Barr defends Trump decision to send troops into US cities

Systemic police racism denied by attorney general accused of spreading fear and violence

US attorney general William Barr: faced his first congressional questioning since the outbreak of  anti-racism protests two months ago. Photograph: Matt McClain

US attorney general William Barr: faced his first congressional questioning since the outbreak of anti-racism protests two months ago. Photograph: Matt McClain

 

US attorney general William Barr defended the Trump administration’s decision to send federal agents to Portland, Oregon, as he appeared before the House of Representatives judiciary committee at a highly charged hearing on Tuesday.  

Mr Barr, who has been accused by Democrats of pandering to US president Donald Trump’s demands, clashed with Democrats on the committee as he faced his first congressional questioning since the outbreak of the anti-racism protests almost two months ago.

“Violent rioters and anarchists have hijacked legitimate protests to wreak senseless havoc and destruction on innocent victims,” Mr Barr said, defending the administration’s decision to deploy federal troops to cities including Washington DC, Portland and Seattle as a response to anti-racism demonstrations.

He said officers had a duty to protect federal buildings, such as the federal courthouse in Portland, which has been at the centre of protests in the city.

He also took issue with a suggestion by Congresswoman Sheila Jackson Lee that there was systemic racism within the police – a key issue since the death of George Floyd at the hands of white police officers in Minneapolis in May.

“I don’t agree that there’s systemic racism in the police departments, generally in this country,” he said.

During an often ill-tempered committee hearing, Republican members of the committee played a five-minute video montage showing violent scenes from recent demonstrations, interspersed with clips of well-known TV hosts referring to “peaceful protests”.

‘Shame on you’

Jerry Nadler, the top Democrat on the committee, accused Mr Barr of facilitating the president’s desire to inflame tensions ahead of November’s election.

“The president wants footage for his campaign ads and you appear to be serving it up for him as ordered,” Mr Nadler said. “You are projecting fear and violence nationwide in pursuit of obvious political objectives. Shame on you, Mr Barr.”

But Mr Barr rejected suggestions he is swayed by Mr Trump. “The president has not attempted to interfere” in any decisions, he said in his opening statement. “On the contrary, he has told me from the start that he expects me to exercise my independent judgment to make whatever call I think is right. That is precisely what I have done.”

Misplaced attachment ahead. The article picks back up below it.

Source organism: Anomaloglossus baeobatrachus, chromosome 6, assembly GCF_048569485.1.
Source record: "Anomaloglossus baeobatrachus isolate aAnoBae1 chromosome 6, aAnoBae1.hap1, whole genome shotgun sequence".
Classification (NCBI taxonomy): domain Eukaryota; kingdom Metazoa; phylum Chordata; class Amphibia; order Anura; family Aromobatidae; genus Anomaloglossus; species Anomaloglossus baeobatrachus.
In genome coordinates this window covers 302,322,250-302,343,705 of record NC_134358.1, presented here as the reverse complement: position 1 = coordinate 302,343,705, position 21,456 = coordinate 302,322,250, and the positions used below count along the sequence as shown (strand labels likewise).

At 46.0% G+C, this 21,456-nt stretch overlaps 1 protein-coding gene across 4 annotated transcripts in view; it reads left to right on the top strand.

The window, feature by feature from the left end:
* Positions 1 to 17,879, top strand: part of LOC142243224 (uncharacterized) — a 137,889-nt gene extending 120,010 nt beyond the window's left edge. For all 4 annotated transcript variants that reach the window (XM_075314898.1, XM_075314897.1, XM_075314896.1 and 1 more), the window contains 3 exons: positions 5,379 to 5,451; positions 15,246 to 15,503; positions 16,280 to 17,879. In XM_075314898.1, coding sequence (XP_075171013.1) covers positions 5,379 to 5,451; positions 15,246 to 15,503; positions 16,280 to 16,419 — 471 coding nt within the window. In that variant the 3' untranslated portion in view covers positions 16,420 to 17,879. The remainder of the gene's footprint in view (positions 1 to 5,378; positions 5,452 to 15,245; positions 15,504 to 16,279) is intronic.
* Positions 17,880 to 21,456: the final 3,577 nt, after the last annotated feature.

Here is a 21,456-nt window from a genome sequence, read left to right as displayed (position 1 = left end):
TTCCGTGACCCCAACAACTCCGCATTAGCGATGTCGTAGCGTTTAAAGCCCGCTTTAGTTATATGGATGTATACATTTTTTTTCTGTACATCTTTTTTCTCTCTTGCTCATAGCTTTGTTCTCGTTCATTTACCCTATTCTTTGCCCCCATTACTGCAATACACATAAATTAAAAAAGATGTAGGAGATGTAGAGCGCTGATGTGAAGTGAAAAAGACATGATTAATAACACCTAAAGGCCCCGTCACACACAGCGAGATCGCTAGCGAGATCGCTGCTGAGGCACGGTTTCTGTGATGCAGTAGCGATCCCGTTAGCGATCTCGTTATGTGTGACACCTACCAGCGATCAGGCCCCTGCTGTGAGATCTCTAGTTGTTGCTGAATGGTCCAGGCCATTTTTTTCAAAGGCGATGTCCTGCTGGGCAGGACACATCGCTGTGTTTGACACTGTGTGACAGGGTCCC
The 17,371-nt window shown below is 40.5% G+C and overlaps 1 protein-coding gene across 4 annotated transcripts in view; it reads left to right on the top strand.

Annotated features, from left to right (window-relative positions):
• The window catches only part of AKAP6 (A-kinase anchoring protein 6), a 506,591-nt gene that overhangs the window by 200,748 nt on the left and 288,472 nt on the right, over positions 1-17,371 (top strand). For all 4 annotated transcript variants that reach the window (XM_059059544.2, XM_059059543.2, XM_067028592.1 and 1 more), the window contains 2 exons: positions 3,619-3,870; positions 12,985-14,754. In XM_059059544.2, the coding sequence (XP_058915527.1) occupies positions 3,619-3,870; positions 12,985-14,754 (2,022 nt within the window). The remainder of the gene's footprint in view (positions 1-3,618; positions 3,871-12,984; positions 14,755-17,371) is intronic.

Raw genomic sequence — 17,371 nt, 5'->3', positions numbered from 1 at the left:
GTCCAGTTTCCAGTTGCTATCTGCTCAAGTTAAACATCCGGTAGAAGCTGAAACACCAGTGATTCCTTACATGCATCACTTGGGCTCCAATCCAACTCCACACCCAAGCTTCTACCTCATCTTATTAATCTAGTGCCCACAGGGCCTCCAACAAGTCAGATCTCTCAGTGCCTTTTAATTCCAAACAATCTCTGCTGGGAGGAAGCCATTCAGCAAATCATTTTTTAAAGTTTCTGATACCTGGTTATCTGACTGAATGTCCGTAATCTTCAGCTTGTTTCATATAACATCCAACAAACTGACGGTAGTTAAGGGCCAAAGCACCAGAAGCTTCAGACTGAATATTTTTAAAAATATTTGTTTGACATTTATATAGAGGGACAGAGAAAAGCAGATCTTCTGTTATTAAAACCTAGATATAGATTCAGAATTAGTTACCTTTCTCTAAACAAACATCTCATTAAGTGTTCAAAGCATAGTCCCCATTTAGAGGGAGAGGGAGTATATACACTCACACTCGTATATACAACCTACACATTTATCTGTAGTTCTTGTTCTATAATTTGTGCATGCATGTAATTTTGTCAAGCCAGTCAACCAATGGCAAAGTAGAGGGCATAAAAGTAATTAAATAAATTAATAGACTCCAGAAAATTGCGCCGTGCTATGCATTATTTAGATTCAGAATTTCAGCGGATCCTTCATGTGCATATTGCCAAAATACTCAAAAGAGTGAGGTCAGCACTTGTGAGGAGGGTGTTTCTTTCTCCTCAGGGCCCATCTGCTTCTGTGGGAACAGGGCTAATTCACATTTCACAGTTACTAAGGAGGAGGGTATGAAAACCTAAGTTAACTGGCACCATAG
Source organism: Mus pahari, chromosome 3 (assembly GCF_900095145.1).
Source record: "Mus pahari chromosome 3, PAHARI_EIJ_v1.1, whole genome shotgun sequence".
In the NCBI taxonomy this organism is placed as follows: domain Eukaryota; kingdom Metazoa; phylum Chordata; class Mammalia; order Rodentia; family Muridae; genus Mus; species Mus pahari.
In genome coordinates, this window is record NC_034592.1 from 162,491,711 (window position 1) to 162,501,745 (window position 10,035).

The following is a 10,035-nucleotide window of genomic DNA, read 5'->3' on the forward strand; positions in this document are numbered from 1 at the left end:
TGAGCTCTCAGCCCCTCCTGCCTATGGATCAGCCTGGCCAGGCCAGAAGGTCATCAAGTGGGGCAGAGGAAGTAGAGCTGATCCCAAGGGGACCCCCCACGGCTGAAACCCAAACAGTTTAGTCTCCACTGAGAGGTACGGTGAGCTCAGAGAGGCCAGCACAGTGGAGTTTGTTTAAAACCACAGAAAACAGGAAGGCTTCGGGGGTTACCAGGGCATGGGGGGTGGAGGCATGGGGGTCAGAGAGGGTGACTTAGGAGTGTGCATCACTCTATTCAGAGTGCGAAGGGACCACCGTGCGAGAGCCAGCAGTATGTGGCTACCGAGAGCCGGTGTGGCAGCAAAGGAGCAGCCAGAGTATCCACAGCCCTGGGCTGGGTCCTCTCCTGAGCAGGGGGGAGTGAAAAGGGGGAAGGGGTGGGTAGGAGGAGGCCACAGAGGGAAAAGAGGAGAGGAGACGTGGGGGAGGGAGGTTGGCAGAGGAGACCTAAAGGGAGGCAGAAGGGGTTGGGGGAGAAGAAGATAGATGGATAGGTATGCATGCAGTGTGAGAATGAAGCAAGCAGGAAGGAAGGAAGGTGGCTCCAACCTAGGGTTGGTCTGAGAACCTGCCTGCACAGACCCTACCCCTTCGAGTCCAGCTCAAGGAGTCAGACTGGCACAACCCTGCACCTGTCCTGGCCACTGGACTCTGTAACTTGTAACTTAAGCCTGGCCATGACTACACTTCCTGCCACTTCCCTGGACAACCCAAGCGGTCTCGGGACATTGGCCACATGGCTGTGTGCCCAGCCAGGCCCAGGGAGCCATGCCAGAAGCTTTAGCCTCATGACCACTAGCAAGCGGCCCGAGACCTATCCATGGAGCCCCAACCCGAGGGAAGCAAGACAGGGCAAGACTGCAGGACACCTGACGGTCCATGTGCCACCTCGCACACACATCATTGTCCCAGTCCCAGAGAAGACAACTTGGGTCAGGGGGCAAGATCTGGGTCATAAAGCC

Mr Barr was also questioned on his controversial decision to order federal forces to remove protesters from Lafayette Square near the White House on June 1st, just before Mr Trump walked across the square to pose with a Bible outside St John’s Church. Mr Barr insisted his order was unconnected to Mr Trump’s decision to visit the church, though he said he had been informed that afternoon that the president was considering the visit with members of his cabinet.

Mr Barr’s appearance took place as Twitter froze the account of the president’s son, Donald Trump jnr, accusing him of sharing disinformation about treating coronavirus.

Trumps vs Twitter

Mr Trump’s eldest son on Monday tweeted a link to a 45-minute video showing a group of doctors arguing that the anti-malarial drug hydroxychloroquine is a treatment for coronavirus and advising against wearing face masks.

Though his father retweeted the tweet, Twitter said it was not taking action against the president because he had retweeted rather than directly tweeting a link to the material.  

The offending video was removed from the platform, and Donald jnr’s account was suspended for 12 hours.

Though the US president is Twitter’s most high-profile user, the social media company recently flagged some of his tweets, including one for glorifying violence.

On Monday, the president described Twitter’s “trending” function which shows which topics are most popular on its platform as “disgusting”.

“Sooo many trends are about me, and never a good one. They look for anything they can find, make it as bad as possible, and blow it up, trying to make it trend. Really ridiculous, illegal, and, of course, very unfair!” he wrote.

The increase in tensions between the Trump family and Twitter comes ahead of a key appearance on Wednesday in congress by the chief executives of two other tech giants, Facebook and Google.

Many leading figures on the right in Congress have accused the social media giants of exhibiting a left-wing bias, even as the Republican Party and Donald Trump use platforms such as Facebook for Mr Trump’s re-election campaign.